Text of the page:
Momentum builds at Milwaukee LGBT Community Center

Louis Weisberg, Staff writerS

Dramatic changes at the Milwaukee LGBT Community Center continue to brighten its financial outlook, say the group’s new leaders.

In the past several months, volunteers, many of whom were involved in establishing the center in the late 1990s, have revamped the board, created new operational policies and renegotiated the center’s lease arrangement to more favorable terms.

Helping to fortify the center’s finances is a two-year, $50,000 grant from the Helen Bader Foundation to expand the administrative staff. Grants awarded to non-profits typically cover only specific programmatic costs and cannot be used to pay for agency overhead. The Bader Foundation grant is particularly valuable, because it can be used for basic operational expenses.

“The Helen Bader Foundation’s support comes at a critical time for the center, and it will strengthen the center’s capacity to continue providing vital programming to the community,” said board co-president Paul Williams.

Officials outlined plans for the group’s future in May at a town hall meeting attended by more than 100 enthusiastic supporters. Nearly 20 additional people viewed the meeting live on the Web.

The town hall meeting was the first since January, when more than 150 people jammed the center’s community room to learn about the group’s dire financial situation in the wake of former executive director Maggi Cage’s departure. At that time, the public was on hand largely to air grievances, but the May 17 town hall meeting was dominated by reports of positive developments and expressions of support.

“The most impressive thing is that despite everything, the center has forged on,” interim executive director Karen Gotzler told attendees.

People attending the meeting contributed $3,250, including more than $300 from online viewers. That amount was matched by a $3,000 challenge grant from the Johnson & Pabst Humanity Fund of the Greater Milwaukee Foundation.

Among the positive news announced at the meeting was a new lease arrangement with landlord Siegel-Gallagher, the real estate company that manages the downtown building where the center is housed. The organization formerly had a 10-year lease on four floors in the building at a monthly cost of $20,000. Under the new terms, the center has a one-year lease on two floors of the building at a monthly cost of $9,500.

The entrance to the center has moved from 252 E. Highland Ave. to 1110 N. Market St.

Williams praised Siegel- Gallagher for its support and flexibility. He said the new lease arrangement gives the group breathing time to critically assess its space requirements and determine an optimal long-term location.

Officials also announced that a new finance committee overseen by treasurer Peter Larson is renegotiating the center’s debt. Although revenue from program grants has fallen, overhead has been reduced by an even greater percentage. Overhead was cut by $17,000 between March and May alone, Larson said.

With the identification of new income sources, center officials said they projected the possibility of returning to the black in October.

Since the May meeting, the center has also received a $5,000 grant from the Non-profit Management Fund to hire a consultant to write a fundraising plan. More than $16,000 was raised for the center at the community’s annual “challenge party,” held this year on June 15 at the home of Mike Laska.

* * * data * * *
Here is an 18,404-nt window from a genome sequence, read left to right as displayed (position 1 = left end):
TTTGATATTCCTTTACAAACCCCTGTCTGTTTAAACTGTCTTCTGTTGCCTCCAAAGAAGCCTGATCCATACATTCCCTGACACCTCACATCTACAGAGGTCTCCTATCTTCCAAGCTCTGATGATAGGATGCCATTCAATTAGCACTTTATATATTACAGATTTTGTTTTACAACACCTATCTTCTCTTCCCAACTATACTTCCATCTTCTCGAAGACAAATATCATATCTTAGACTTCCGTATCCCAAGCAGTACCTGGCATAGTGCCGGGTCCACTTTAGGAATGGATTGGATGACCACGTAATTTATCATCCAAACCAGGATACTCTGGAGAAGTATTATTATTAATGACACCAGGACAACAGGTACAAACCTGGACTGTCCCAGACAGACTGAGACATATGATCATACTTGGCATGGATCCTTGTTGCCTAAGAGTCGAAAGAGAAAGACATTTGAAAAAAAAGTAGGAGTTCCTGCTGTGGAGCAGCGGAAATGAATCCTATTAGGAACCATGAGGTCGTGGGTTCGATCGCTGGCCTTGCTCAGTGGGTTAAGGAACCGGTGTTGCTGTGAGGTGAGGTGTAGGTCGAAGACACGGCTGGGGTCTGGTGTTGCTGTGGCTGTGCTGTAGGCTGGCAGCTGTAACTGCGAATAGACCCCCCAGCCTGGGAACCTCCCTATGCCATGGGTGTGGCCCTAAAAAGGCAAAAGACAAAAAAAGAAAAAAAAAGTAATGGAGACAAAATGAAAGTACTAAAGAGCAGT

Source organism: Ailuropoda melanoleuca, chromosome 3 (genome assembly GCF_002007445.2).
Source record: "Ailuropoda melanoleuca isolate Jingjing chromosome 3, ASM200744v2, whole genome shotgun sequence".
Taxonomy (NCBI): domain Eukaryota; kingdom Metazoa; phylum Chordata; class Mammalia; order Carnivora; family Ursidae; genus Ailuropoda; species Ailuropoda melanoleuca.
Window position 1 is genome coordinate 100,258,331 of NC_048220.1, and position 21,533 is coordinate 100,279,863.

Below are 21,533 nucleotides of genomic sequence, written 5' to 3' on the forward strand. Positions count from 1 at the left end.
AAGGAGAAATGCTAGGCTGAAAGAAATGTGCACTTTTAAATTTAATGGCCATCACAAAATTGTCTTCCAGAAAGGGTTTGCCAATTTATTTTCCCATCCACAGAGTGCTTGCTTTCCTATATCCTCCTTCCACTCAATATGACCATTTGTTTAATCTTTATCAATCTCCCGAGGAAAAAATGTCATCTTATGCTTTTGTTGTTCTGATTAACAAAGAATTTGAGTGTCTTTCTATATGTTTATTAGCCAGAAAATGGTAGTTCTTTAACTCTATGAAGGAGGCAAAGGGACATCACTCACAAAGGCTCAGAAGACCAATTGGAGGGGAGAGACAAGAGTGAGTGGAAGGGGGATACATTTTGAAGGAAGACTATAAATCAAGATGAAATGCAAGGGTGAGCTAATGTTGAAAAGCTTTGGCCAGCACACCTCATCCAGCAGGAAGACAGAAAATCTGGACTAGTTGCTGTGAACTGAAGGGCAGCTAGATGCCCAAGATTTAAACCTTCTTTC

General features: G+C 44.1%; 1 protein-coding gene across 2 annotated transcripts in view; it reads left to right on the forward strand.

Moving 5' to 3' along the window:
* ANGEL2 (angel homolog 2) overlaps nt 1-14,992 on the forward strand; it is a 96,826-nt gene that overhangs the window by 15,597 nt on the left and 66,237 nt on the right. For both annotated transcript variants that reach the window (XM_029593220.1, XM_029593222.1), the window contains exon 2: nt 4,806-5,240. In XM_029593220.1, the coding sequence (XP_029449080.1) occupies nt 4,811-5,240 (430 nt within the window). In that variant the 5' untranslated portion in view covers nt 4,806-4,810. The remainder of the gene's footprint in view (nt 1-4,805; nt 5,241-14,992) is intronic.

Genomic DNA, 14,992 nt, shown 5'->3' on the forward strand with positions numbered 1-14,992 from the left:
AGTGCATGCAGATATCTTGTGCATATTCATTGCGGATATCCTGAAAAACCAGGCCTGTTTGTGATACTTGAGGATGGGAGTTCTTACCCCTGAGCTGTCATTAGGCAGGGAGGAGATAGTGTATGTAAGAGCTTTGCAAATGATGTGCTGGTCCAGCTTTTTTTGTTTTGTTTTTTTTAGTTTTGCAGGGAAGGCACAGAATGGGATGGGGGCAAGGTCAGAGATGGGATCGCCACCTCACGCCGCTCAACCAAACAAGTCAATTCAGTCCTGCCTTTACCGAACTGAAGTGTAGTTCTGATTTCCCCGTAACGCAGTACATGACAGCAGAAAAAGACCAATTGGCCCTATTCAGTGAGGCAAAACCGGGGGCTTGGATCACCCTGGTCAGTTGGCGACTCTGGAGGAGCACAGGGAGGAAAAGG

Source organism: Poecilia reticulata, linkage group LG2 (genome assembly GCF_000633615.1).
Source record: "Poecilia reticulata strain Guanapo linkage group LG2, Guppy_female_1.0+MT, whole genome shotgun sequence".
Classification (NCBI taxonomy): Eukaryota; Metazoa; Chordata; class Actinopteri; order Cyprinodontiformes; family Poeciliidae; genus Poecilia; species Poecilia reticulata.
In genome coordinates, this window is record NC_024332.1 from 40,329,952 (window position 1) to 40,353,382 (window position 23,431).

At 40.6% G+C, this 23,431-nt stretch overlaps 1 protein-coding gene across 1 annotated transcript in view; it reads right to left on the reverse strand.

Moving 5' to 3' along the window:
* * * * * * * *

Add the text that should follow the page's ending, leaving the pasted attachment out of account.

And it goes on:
Since the January meeting, board membership has increased from four to 14, with new members offering a range of specialized skills in such areas as fundraising, communications, technology, strategic planning, human resources and youth programming. Anne David has joined the staff as program manager for the center’s Anti-Violence and Counseling Services.

“One of the great things about this process is how many people have stepped up to say, ‘WhatcanIdoto help,’”  said board co-president Jennifer Morales.

Officers in the organization also announced that they’re in the process of revamping the group’s bylaws. Perhaps the most anticipated change is the method of selecting board members. Cage prompted a membership defection when she ushered through a new plan under which only existing board members could elect new members. Critics said this gave Cage virtual control over the center.

The new board has proposed reinstating the previous policy for allowing at least half of the directors to be elected directly by members. Center officials say this gives more power to members to revise bylaws and            call special meetings. The new policy and other bylaw changes are expected to be enacted at the next board meeting in July.

“We were so pleased with the outpouring of support and the wonderful energy that community members brought to the (May) meeting,” Williams said. “We want to build upon the many positive developments of the past several months and fully renew the center based on the community’s interests and needs.”

The center’s next annual meeting will be sometime in the fall. Meanwhile, the center is seeking input from community members as part of a process of evaluating counseling needs. This survey is available online through July 18.


On the Web:

A 2011 annual report will be posted at documents/2011_LGBT_ Annual_ReportFinal[1].pdf.